There is something really healthy right between how we raise our kids today and how our parents raised us. When I was growing up, the world didn’t revolve around the kids. We were one generation after “children are to be seen but not heard”. In those days, parents would never change their plans to accommodate children. If we wanted center stage, we had to either do something really good or really stupid. Somehow though, without being the center, we knew we were deeply loved and didn’t feel short changed. A lot has changed in society since those days. Advancement in technology and inroads in psychology have shaken up how we look at just about everything. Some things wonderful, some, not so much.
Let me make this absolutely clear. There is not a bone in my body that doesn’t want kids to feel good about themselves. There’s nothing as heart-warming as a happy kid! I must confess that while writing this piece, I came to the realization that I could easily qualify as a helicopter mom. At least when my kids were young. Looking back, I remember the pressure. Countless hours striving away to get them on good teams with the best coaches, into thoroughly vetted schools, orchestrating playdates and signing them up for way too many activities. Ahh, exhausting! As my children aged out of this phase, I burned out of it.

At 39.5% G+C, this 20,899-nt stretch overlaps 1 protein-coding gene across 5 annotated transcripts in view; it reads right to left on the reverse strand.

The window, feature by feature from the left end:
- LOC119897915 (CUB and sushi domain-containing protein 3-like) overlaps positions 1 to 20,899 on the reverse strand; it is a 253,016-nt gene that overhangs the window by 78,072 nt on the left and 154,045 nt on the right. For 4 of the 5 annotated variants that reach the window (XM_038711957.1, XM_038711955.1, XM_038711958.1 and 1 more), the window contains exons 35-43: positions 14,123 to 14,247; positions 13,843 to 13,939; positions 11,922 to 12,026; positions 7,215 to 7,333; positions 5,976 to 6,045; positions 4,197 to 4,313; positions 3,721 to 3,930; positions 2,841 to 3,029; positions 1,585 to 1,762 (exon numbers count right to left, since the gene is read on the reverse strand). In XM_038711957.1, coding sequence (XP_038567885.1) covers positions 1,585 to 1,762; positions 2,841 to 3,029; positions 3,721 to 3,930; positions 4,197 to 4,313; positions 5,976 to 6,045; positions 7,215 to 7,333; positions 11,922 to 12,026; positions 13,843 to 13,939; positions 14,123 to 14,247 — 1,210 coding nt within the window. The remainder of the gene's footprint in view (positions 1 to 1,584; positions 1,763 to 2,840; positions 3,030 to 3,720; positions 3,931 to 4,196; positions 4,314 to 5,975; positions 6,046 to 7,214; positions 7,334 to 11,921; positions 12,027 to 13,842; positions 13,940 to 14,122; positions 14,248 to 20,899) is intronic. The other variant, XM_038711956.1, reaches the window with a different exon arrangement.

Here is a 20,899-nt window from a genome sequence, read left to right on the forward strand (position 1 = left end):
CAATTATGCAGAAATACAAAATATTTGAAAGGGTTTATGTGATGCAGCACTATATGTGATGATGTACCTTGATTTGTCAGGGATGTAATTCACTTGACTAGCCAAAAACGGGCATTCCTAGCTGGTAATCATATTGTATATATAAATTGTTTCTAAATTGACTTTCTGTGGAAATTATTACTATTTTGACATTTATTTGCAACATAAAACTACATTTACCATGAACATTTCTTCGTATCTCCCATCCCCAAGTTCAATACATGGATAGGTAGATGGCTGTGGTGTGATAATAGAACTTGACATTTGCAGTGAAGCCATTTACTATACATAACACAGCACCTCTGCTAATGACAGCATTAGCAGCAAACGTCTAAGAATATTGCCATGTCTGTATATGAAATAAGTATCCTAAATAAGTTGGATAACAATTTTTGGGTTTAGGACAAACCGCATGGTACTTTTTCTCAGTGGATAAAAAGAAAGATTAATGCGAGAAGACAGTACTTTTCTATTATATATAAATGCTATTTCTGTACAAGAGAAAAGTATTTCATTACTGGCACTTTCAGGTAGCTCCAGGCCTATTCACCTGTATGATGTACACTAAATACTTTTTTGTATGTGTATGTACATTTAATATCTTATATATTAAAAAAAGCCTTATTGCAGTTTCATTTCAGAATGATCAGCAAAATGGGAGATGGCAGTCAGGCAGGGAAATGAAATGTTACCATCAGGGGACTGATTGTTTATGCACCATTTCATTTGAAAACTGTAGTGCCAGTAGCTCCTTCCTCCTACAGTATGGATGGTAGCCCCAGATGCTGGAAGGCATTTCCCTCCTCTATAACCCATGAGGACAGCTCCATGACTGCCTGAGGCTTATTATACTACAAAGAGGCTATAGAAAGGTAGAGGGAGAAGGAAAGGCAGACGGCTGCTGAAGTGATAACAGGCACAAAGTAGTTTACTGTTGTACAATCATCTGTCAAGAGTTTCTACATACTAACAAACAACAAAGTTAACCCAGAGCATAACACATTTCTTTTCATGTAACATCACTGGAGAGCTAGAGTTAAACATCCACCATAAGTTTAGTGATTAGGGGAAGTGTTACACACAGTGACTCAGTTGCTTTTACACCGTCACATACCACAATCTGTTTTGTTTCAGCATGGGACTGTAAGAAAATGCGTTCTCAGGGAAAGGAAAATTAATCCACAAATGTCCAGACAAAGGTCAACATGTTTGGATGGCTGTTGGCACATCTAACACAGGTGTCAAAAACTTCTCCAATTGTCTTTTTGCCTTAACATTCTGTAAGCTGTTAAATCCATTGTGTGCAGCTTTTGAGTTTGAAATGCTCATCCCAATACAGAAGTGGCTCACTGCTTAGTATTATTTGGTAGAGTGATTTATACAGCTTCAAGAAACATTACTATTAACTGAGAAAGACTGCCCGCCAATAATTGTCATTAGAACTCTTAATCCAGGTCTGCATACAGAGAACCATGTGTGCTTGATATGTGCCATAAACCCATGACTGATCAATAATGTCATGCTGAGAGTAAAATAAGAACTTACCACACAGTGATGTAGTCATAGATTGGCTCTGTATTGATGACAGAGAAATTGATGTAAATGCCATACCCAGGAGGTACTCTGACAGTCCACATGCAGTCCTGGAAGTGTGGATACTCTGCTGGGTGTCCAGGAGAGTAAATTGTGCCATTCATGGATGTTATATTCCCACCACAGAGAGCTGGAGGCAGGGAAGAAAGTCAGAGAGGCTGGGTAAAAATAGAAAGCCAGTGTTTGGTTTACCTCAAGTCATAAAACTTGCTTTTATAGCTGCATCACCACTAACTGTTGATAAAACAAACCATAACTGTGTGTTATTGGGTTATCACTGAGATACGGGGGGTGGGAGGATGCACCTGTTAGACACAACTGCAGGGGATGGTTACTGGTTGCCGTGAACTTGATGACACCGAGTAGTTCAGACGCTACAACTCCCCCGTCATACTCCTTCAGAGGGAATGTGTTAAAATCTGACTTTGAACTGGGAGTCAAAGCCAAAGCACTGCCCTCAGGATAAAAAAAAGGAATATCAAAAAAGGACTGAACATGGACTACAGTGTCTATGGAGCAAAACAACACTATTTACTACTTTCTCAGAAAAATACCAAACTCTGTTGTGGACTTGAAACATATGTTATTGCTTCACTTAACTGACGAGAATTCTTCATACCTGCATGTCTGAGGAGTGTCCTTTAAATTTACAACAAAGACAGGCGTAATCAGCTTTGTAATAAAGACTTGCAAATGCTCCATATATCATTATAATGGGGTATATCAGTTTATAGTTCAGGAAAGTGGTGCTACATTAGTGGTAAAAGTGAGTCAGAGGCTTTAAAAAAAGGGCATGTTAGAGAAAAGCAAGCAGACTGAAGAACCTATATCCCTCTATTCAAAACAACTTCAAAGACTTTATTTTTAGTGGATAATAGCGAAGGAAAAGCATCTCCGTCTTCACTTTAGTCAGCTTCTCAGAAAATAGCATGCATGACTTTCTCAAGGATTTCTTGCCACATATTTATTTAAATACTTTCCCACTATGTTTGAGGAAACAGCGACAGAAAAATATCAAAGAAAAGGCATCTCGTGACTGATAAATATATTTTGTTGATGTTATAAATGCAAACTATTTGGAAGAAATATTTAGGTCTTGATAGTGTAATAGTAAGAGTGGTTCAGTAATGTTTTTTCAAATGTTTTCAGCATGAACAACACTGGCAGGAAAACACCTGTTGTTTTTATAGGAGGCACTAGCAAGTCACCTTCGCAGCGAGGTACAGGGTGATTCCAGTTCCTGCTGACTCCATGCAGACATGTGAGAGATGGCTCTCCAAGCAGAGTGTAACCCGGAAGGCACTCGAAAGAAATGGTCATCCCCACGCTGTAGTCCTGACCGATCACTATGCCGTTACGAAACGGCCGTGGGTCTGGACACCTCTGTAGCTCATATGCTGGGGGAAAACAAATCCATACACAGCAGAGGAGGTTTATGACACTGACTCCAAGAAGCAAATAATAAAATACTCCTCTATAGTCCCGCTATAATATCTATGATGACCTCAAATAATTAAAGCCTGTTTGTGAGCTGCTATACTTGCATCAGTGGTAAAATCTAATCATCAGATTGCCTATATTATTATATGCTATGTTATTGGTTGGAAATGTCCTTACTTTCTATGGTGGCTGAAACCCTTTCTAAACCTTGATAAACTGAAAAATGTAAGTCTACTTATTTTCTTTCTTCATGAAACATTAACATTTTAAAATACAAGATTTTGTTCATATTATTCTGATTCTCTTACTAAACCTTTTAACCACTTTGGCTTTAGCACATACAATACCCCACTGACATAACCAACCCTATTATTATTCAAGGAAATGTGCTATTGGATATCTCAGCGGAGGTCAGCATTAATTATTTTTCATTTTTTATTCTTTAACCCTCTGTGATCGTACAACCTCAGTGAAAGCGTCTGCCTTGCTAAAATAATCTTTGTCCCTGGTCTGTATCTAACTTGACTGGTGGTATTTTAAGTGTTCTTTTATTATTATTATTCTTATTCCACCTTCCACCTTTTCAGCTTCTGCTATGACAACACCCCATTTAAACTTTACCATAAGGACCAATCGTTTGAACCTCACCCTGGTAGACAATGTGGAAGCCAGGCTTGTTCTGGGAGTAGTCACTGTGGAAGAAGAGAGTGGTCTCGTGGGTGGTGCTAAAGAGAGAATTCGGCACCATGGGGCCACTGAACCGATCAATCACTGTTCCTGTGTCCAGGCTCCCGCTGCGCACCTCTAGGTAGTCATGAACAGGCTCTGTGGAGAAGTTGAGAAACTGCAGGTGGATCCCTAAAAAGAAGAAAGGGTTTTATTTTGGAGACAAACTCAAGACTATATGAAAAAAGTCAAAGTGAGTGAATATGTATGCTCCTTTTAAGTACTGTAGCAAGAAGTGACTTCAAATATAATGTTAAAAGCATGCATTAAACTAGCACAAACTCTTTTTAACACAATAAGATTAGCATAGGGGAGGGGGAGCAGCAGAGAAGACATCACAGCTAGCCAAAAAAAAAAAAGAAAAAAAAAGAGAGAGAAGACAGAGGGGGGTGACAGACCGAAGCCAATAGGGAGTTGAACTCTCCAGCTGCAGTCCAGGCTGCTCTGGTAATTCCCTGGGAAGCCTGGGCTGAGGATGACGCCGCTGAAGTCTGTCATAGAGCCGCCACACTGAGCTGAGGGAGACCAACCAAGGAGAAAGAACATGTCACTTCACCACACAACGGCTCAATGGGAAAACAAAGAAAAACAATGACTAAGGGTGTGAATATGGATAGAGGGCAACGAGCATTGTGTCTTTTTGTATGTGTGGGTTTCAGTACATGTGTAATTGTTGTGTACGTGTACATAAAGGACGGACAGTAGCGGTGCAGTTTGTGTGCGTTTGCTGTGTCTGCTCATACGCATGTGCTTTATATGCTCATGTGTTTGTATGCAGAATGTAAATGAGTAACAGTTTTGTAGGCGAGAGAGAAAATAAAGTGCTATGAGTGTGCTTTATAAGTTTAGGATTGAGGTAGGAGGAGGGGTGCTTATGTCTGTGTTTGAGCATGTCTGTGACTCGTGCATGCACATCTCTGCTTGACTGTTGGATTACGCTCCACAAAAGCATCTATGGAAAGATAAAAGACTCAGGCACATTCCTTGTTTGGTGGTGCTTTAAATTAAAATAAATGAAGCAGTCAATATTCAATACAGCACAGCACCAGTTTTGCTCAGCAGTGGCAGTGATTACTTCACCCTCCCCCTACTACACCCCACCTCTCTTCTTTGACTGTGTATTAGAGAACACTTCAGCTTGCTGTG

Lately, in the news, the phenomenon of the “Participation Trophy” has been front and center. A friend of mine calls this movement, “the downfall of western civilization.” Where that may sound dramatic; think about this. The lessons learned from playing sports are supposed to be about teamwork, responsibility, passion, accountability, attitude, winning and losing. While an honorable attempt to make sure that nobody’s feelings get hurt, the ‘participation’ philosophy encourages a sense of entitlement while hindering our children’s growth in so many valuable life lessons.
A ‘give me, give me’, mentality is contributing to a society of takers. Instead of trying to build up our children’s self-esteem with a trophy, why not concentrate on loftier lessons with lasting impact.
Author and motivational speaker, John Maxwell says, “If we are always growing, we are always outside of our comfort zone.” (Whoa there, don’t we want to keep them in their comfort zone?) He goes on to say, “The only guarantee for failure is to stop trying.”
Do we save our kids from failing young only to be devastated by failure later in life? How are kids going to learn and grow from their mistakes if they are led to believe they never make them?
There’s a balance between being tossed out of the nest to learn to fly and being handed a first class seat. Let’s pay closer attention to the spiritual side of things instead of material rewards. Knowing God is the ultimate trophy. Think about who we are “modeling”. In weakness and adversity have confidence that a greater purpose is in store.
But he said to me, “My grace is sufficient for you, for my power is made perfect in weakness. Therefore I will boast all the more gladly of my weaknesses, so that the power of Christ may rest upon me.” 2 Corinthians 12:9
“There are no secrets to success. It is the result of preparation, hard work and learning from failure.” Colin Powell